I shake the sand out of my toes, grimacing at the abrasiveness against my toenails and reluctantly put on socks.

I used to think of hospitals as scary places, full of death. That’s what I used to think about when I made the 30 minute drive from my home in Ventnor to St. Mary’s Hospital on the other side of the island, the deaths.

How many people gone by the time I’ve parked? How many families grieving that still had a family member this morning?

“She had a good morning,” the nurse says to me as I walk with her from reception. “She ate her breakfast, which is great, and she took all of her tablets.”

“Mm,” I reply, eyes on the door ahead.

“And she was telling me about your son – Harry?”

“Mm, Harry,” I reply with a short nod and a flash of a smile.

“She’s so proud that he got into Cambridge, isn’t that wonderful news?”

Harry graduated years ago. That was two children ago. Two wives ago. Two Toyotas ago. Still, my heart glows every time she tells someone that story.

“Mm,” I smile, wondering if my cheeks will burst before I reach the double doors that feel so far away.

She remembered Harry last time he visited, although she was a little afraid of his kids. They were loud, it was understandable, and yet I was still disappointed in her. I felt guilty for thinking that. How dare I feel let down, when she has no way to hold me up?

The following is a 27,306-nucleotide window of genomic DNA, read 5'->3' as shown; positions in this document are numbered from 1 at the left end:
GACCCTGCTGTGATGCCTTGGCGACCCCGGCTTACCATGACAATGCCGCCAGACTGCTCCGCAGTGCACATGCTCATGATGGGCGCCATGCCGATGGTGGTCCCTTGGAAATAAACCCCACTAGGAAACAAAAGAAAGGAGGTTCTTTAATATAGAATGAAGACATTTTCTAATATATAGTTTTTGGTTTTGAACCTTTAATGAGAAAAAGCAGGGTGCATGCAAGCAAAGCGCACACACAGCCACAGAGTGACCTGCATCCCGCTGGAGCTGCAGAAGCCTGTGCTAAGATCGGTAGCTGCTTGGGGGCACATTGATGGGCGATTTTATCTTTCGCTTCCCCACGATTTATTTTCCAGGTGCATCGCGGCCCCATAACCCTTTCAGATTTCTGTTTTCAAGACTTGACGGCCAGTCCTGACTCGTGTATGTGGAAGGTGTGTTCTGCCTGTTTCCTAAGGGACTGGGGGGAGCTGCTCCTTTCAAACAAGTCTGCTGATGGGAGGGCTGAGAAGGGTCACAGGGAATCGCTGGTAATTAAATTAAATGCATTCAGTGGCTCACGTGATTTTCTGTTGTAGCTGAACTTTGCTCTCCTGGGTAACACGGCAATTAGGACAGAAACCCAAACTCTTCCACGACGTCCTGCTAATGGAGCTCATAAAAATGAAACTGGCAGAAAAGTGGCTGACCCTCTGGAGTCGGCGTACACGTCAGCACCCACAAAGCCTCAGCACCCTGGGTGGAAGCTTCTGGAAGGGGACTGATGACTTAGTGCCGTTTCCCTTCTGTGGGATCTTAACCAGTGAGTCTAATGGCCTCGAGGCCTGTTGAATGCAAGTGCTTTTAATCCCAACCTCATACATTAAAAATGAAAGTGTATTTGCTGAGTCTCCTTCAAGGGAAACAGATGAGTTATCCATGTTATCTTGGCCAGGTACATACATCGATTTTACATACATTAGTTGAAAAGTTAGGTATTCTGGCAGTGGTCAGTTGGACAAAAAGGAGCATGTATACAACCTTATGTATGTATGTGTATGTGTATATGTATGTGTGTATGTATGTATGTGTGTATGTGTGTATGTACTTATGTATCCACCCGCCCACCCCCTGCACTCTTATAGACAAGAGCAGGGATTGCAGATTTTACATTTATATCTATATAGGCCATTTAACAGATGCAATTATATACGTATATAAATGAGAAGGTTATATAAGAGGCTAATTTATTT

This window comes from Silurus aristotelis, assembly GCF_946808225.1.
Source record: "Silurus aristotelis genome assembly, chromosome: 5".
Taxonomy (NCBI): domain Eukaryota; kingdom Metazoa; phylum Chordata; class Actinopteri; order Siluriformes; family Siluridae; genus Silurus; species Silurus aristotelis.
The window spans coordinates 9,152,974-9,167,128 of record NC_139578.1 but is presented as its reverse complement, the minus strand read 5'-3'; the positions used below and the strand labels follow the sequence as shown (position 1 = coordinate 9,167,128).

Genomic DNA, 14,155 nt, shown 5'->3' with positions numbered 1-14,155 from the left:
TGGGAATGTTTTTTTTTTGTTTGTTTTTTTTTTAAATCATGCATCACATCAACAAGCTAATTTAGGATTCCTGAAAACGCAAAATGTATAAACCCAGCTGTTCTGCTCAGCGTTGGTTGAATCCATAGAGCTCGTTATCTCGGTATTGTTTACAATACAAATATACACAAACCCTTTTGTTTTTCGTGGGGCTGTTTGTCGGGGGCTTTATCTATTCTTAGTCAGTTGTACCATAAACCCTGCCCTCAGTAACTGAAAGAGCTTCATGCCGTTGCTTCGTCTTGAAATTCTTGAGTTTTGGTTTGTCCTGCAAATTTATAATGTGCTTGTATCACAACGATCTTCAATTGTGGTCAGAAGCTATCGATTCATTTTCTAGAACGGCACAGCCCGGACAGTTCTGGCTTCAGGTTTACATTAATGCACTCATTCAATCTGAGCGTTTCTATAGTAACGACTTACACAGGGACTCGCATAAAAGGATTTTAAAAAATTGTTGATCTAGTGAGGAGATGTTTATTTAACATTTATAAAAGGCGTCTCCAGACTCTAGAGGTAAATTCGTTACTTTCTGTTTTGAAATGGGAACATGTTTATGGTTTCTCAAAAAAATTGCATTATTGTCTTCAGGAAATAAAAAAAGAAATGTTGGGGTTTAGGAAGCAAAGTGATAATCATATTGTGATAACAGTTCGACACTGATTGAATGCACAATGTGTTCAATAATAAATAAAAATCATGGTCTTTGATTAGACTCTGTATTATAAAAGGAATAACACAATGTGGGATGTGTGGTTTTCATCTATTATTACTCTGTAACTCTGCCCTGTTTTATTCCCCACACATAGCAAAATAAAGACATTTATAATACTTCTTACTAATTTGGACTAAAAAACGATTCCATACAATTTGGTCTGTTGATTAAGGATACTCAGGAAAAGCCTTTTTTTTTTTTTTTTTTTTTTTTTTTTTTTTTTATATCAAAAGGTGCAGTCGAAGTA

“Should I bring you both some tea and cake?” The nurse asks as we finally reach the doors.

“That would be nice,” I say, knowing full well that neither of us will eat it.

“Knock, knock Florence,” the nurse says, peering round the threshold to Mum’s room with the sort of over the top smile you only ever see on children’s TV presenters.

“Good, the cleaner’s finally here,” Mum grumbles, “This floor needs a bloody good mopping,” she says to me, all fire and indignation.

The nurse gives me a sympathetic look and asserts, “It’s your daughter, Elinor.”

“Elinor?” She says, no glimmer of me left in her eyes. I’m a trespasser. I always am.

She hasn’t remembered me for the past 345 days. I didn’t want to keep count, but I couldn’t help it.

The first time that I was a stranger to her was a Tuesday. Rainy. Seagulls screaming their protests outside the window. Victoria sponge that day. I used to eat it back then.